04975-15 Verebes v Daily Mail

    • Date complaint received

      24th February 2016

    • Outcome

      No breach - after investigation

    • Code provisions

      1 Accuracy, 10 Clandestine devices and subterfuge, 3 Harassment

Decision of the Complaints Committee 04975-15 Verebes v Daily Mail

Summary of complaint

1. Timea Verebes complained to the Independent Press Standards Organisation that the Daily Mail breached Clause 1 (Accuracy), Clause 3 (Privacy) and Clause 10 (Clandestine devices and subterfuge) of the Editors’ Code of Practice in an article headlined “Foreigners charge NHS for care in their own country / How I signed up for five years free medical treatment in Hungary – at YOUR expense”, published on 10 August 2015. The story was also published online as two articles headlined “How I signed up for five years free medical treatment in Hungary – at YOUR expense. She’s never lived in the UK or paid tax here…but NHS is liable for this Hungarian mother’s health bills” and “Ministers order urgent investigation into ‘completely unacceptable’ revelations foreigners are charging the NHS for care in their OWN country”, both published on 9 August 2015.

2. The articles were the result of an undercover investigation the newspaper had carried out into the use of UK European Health Insurance Cards (EHICs) by people who are not ordinarily resident in the UK. It had engaged a freelance Hungarian journalist, who had never lived or paid taxes in the UK, to test whether it was possible to obtain a UK EHIC and then get treatment in her home country, charged to the National Health Service (NHS). The articles, both in print and online, described how the investigation had been carried out. The online articles included video footage taken by an undercover journalist, and the print version included stills from the video, including one image of the complainant. The second online article reported the reactions from some politicians with responsibility for health service provision.

3. The complainant worked at a maternity clinic visited by the journalist. She had been secretly filmed in her office as the journalist enquired whether she would be able to obtain maternity care in Budapest using her EHIC. The complainant said that the video footage included with the online article, and the image of her face which was published in the print version of the article, intruded into her privacy, in breach of Clause 3. She said that the policy in her hospital was that people should ask permission to take photographs. She also said that it had been unnecessary to film her using a hidden camera, in breach of Clause 10. She said that if the journalist had made clear that she was making enquiries for a newspaper investigation she would have given the same answers to her questions. The use of the hidden camera implied that the complainant had acted improperly, which was untrue.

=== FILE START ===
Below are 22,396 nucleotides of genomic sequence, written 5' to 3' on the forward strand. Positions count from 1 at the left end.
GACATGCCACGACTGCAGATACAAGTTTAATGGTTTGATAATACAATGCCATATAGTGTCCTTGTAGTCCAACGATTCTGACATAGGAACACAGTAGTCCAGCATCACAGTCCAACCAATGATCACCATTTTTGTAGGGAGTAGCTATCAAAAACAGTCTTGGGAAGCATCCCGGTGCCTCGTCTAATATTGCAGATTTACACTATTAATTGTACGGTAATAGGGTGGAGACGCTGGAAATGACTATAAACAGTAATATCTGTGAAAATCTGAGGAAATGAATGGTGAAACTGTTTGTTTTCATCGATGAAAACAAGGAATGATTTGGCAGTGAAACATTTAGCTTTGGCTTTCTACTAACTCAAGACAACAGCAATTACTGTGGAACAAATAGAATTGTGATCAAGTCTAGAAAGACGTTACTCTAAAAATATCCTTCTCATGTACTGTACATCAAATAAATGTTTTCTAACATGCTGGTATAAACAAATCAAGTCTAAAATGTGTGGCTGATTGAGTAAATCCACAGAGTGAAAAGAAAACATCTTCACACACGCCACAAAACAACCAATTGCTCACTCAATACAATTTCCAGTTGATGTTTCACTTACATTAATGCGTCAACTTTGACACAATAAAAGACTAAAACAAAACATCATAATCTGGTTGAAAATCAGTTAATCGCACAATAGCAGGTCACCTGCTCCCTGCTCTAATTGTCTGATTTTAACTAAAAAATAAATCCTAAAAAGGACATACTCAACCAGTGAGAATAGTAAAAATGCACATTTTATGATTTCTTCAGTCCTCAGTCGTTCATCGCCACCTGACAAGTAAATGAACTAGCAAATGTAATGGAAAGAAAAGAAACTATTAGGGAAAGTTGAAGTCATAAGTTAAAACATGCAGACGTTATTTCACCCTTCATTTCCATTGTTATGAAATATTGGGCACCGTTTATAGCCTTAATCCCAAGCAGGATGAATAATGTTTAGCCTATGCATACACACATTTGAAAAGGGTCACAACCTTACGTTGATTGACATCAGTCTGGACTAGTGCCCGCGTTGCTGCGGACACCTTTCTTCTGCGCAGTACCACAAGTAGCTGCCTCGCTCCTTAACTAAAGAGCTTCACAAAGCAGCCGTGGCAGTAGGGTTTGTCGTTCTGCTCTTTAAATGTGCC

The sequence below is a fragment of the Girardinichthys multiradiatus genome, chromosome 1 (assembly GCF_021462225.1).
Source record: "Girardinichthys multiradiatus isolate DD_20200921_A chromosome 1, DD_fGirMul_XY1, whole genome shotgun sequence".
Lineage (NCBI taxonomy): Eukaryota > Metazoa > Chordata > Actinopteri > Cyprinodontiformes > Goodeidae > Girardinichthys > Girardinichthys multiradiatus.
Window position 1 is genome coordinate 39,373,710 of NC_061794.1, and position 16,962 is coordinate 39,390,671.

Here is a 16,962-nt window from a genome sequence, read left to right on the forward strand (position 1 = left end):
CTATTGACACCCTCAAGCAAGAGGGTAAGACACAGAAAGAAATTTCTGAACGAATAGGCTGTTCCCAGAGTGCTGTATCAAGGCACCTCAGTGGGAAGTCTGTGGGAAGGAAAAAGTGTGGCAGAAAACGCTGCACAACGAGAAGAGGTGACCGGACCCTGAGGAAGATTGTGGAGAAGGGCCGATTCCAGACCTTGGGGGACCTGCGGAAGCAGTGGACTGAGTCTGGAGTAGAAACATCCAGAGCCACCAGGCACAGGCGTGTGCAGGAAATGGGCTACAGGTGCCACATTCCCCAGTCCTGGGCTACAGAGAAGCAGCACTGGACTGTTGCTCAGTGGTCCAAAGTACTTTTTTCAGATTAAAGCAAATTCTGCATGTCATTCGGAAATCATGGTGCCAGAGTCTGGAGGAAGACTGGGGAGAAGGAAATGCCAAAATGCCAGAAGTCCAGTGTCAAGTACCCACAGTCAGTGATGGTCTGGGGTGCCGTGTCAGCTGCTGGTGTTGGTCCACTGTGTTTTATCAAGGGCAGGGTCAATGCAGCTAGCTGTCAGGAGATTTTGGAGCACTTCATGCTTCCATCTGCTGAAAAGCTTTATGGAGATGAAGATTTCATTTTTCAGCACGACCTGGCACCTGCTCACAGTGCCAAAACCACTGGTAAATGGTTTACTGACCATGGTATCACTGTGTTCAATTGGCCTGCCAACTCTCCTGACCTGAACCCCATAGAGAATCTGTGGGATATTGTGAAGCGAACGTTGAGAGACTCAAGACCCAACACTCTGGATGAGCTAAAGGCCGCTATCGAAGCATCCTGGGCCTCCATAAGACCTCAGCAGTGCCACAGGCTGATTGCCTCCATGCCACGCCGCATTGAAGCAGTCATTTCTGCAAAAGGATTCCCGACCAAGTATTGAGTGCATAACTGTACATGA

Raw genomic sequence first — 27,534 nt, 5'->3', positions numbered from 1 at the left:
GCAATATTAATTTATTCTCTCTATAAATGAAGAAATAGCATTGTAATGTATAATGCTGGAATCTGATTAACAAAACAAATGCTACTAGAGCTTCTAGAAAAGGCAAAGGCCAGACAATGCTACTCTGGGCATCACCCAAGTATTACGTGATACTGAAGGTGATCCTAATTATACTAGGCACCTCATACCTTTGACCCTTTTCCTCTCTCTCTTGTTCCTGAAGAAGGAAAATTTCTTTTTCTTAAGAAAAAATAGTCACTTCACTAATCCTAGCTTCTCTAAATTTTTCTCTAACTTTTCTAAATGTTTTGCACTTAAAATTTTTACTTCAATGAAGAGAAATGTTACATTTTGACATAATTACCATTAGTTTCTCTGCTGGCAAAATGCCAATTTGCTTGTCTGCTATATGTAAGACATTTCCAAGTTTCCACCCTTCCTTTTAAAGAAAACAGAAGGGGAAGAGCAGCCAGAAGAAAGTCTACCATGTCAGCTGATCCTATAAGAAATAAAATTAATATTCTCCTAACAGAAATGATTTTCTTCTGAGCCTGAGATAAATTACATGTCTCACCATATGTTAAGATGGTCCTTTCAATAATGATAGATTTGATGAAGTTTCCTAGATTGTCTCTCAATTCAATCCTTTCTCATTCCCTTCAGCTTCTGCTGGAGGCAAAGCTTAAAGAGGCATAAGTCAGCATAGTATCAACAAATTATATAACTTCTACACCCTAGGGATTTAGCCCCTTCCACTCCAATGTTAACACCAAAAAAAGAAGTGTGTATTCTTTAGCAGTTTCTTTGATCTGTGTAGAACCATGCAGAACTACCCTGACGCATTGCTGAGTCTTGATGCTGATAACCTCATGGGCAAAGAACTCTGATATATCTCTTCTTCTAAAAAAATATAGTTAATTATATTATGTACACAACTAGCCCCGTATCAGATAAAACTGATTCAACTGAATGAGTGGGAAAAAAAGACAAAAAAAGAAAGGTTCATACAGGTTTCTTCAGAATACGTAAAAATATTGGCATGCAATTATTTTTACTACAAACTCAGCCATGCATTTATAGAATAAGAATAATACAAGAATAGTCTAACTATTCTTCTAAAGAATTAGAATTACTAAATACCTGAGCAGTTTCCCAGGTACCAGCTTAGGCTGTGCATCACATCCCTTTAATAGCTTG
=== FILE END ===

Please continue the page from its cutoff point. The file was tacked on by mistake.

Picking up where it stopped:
4. The article reported that the complainant had said, in response to a request for information about giving birth in Hungary, “bring back one of those forms and everything will be fine…We can treat you even if it is not an emergency.” The image of the complainant included with the print version of the article was overlaid with the quotation “we can treat you even if it is not an emergency.” The complainant said that she had made clear that an S2 form (a form which entitles its holder to NHS-funded treatment in another European Economic Area country or Switzerland) would be required in order to obtain non-emergency treatment; an EHIC alone would not be sufficient. The presentation of her comment that the journalist could be treated even if it was not an emergency was therefore misleading, in breach of Clause 1. She also said that it was inaccurate to report that there “dozens of forms, piled high. All of them had been filled in by expectant mothers in this one small area of Budapest whose appointments are now being paid for by the British taxpayer.” She said that she has very few cases of people having their births paid for by the NHS; the forms referred to in the article were not those of expectant mothers who were using EHICs and S2 forms. The complainant raised a number of other concerns about the accuracy of the Hungarian to English translation of her conversation with the journalist (the text of which had been included as subtitles with the video on the newspaper’s website), and provided a side-by-side comparison of the journalist’s original translation with the translation completed by an independent translator (employed by the newspaper upon receipt of the complaint), to demonstrate the discrepancies.

5. The newspaper said that the subterfuge in this case was limited, and it had carefully considered the requirements of the Code at every stage. It believed that there was an overwhelming public interest in its investigation and strongly denied any breach of Clause 10. As a result of the investigation the Government initiated a review to examine whether policies relating to the issuing of EHICs needed to be changed, and a health minister had agreed to meet with the whistleblowers who had initially contacted the newspaper.